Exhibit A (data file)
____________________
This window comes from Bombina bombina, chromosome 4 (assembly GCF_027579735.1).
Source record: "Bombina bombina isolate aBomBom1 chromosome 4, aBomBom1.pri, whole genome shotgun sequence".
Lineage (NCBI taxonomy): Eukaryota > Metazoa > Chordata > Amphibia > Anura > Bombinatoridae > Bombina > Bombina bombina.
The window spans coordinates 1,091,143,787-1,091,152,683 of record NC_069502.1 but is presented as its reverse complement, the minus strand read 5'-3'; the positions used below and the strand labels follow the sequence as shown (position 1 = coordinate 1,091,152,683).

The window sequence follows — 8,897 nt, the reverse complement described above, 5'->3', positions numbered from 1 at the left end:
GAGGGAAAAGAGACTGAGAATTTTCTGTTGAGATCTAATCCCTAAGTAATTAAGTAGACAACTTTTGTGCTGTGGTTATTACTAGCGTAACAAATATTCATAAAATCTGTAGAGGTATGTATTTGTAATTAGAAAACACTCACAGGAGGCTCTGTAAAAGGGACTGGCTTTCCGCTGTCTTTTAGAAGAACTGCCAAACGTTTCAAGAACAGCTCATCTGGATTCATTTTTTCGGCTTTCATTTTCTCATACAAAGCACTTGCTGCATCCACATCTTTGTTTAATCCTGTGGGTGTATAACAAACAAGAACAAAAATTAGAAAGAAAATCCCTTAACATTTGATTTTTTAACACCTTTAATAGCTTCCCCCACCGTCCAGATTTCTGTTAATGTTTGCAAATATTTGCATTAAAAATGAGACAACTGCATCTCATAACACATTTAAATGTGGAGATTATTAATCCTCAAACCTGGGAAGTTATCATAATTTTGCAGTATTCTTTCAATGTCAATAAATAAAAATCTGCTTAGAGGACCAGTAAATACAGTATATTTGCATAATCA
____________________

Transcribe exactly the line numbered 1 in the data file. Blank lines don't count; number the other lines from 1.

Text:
This window comes from Bombina bombina, chromosome 4 (assembly GCF_027579735.1).